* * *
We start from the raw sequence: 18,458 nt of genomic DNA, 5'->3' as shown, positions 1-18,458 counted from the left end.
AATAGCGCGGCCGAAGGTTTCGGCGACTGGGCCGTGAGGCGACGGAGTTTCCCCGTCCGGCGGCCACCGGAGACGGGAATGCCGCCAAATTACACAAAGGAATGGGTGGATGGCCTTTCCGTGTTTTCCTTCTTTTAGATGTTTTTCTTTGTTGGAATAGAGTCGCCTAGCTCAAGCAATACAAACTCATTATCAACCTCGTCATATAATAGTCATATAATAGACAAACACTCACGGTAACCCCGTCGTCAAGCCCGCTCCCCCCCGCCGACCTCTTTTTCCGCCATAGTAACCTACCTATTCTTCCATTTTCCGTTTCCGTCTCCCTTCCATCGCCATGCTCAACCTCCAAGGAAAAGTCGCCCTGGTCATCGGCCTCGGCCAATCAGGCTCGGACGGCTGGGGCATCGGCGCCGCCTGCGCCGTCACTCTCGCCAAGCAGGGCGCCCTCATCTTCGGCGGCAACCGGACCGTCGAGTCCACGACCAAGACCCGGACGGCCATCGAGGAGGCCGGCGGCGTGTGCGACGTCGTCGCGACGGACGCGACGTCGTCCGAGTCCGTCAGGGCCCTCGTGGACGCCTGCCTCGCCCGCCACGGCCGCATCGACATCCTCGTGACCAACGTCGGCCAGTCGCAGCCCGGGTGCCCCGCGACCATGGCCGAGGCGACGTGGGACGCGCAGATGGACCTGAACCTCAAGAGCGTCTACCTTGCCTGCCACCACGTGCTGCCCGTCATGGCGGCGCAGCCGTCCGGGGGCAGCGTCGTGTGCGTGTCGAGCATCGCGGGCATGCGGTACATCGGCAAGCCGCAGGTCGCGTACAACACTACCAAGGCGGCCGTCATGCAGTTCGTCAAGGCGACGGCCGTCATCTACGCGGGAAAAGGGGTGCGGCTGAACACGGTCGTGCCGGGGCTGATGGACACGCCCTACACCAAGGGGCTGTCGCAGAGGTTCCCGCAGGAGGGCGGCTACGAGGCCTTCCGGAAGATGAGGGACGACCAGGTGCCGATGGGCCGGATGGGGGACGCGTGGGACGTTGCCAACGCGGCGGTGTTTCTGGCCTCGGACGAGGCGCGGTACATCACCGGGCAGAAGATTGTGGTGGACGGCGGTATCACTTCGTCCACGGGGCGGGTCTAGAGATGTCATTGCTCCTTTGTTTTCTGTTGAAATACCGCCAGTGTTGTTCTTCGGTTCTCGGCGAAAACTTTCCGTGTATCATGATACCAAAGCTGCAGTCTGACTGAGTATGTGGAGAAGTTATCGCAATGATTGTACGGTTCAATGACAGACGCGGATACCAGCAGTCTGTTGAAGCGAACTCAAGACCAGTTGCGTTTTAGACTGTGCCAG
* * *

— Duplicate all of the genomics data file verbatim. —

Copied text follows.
We start from the raw sequence: 18,458 nt of genomic DNA, 5'->3' as shown, positions 1-18,458 counted from the left end.
AATAGCGCGGCCGAAGGTTTCGGCGACTGGGCCGTGAGGCGACGGAGTTTCCCCGTCCGGCGGCCACCGGAGACGGGAATGCCGCCAAATTACACAAAGGAATGGGTGGATGGCCTTTCCGTGTTTTCCTTCTTTTAGATGTTTTTCTTTGTTGGAATAGAGTCGCCTAGCTCAAGCAATACAAACTCATTATCAACCTCGTCATATAATAGTCATATAATAGACAAACACTCACGGTAACCCCGTCGTCAAGCCCGCTCCCCCCCGCCGACCTCTTTTTCCGCCATAGTAACCTACCTATTCTTCCATTTTCCGTTTCCGTCTCCCTTCCATCGCCATGCTCAACCTCCAAGGAAAAGTCGCCCTGGTCATCGGCCTCGGCCAATCAGGCTCGGACGGCTGGGGCATCGGCGCCGCCTGCGCCGTCACTCTCGCCAAGCAGGGCGCCCTCATCTTCGGCGGCAACCGGACCGTCGAGTCCACGACCAAGACCCGGACGGCCATCGAGGAGGCCGGCGGCGTGTGCGACGTCGTCGCGACGGACGCGACGTCGTCCGAGTCCGTCAGGGCCCTCGTGGACGCCTGCCTCGCCCGCCACGGCCGCATCGACATCCTCGTGACCAACGTCGGCCAGTCGCAGCCCGGGTGCCCCGCGACCATGGCCGAGGCGACGTGGGACGCGCAGATGGACCTGAACCTCAAGAGCGTCTACCTTGCCTGCCACCACGTGCTGCCCGTCATGGCGGCGCAGCCGTCCGGGGGCAGCGTCGTGTGCGTGTCGAGCATCGCGGGCATGCGGTACATCGGCAAGCCGCAGGTCGCGTACAACACTACCAAGGCGGCCGTCATGCAGTTCGTCAAGGCGACGGCCGTCATCTACGCGGGAAAAGGGGTGCGGCTGAACACGGTCGTGCCGGGGCTGATGGACACGCCCTACACCAAGGGGCTGTCGCAGAGGTTCCCGCAGGAGGGCGGCTACGAGGCCTTCCGGAAGATGAGGGACGACCAGGTGCCGATGGGCCGGATGGGGGACGCGTGGGACGTTGCCAACGCGGCGGTGTTTCTGGCCTCGGACGAGGCGCGGTACATCACCGGGCAGAAGATTGTGGTGGACGGCGGTATCACTTCGTCCACGGGGCGGGTCTAGAGATGTCATTGCTCCTTTGTTTTCTGTTGAAATACCGCCAGTGTTGTTCTTCGGTTCTCGGCGAAAACTTTCCGTGTATCATGATACCAAAGCTGCAGTCTGACTGAGTATGTGGAGAAGTTATCGCAATGATTGTACGGTTCAATGACAGACGCGGATACCAGCAGTCTGTTGAAGCGAACTCAAGACCAGTTGCGTTTTAGACTGTGCCAG